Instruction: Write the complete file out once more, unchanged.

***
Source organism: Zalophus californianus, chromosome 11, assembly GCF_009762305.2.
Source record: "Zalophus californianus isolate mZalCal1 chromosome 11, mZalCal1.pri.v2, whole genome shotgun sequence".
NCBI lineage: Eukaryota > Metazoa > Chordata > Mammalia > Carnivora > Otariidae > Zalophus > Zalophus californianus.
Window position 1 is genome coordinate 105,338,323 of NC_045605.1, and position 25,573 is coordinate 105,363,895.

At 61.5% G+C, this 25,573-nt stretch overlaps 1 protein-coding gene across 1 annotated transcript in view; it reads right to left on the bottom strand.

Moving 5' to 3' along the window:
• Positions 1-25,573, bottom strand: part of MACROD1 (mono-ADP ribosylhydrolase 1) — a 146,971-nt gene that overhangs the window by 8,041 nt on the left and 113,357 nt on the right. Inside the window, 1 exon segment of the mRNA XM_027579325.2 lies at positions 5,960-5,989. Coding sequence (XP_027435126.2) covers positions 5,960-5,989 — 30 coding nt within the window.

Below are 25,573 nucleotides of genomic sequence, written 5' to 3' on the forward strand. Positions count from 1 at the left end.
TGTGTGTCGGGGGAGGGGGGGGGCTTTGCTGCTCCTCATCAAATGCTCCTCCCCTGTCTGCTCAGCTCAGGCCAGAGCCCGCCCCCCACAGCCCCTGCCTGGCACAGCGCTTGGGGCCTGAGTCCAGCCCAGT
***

Source organism: Zalophus californianus, chromosome 11, assembly GCF_009762305.2.
Source record: "Zalophus californianus isolate mZalCal1 chromosome 11, mZalCal1.pri.v2, whole genome shotgun sequence".
NCBI lineage: Eukaryota > Metazoa > Chordata > Mammalia > Carnivora > Otariidae > Zalophus > Zalophus californianus.
Window position 1 is genome coordinate 105,338,323 of NC_045605.1, and position 25,573 is coordinate 105,363,895.

At 61.5% G+C, this 25,573-nt stretch overlaps 1 protein-coding gene across 1 annotated transcript in view; it reads right to left on the bottom strand.

Moving 5' to 3' along the window:
• Positions 1-25,573, bottom strand: part of MACROD1 (mono-ADP ribosylhydrolase 1) — a 146,971-nt gene that overhangs the window by 8,041 nt on the left and 113,357 nt on the right. Inside the window, 1 exon segment of the mRNA XM_027579325.2 lies at positions 5,960-5,989. Coding sequence (XP_027435126.2) covers positions 5,960-5,989 — 30 coding nt within the window.

Below are 25,573 nucleotides of genomic sequence, written 5' to 3' on the forward strand. Positions count from 1 at the left end.
TGTGTGTCGGGGGAGGGGGGGGGCTTTGCTGCTCCTCATCAAATGCTCCTCCCCTGTCTGCTCAGCTCAGGCCAGAGCCCGCCCCCCACAGCCCCTGCCTGGCACAGCGCTTGGGGCCTGAGTCCAGCCCAGT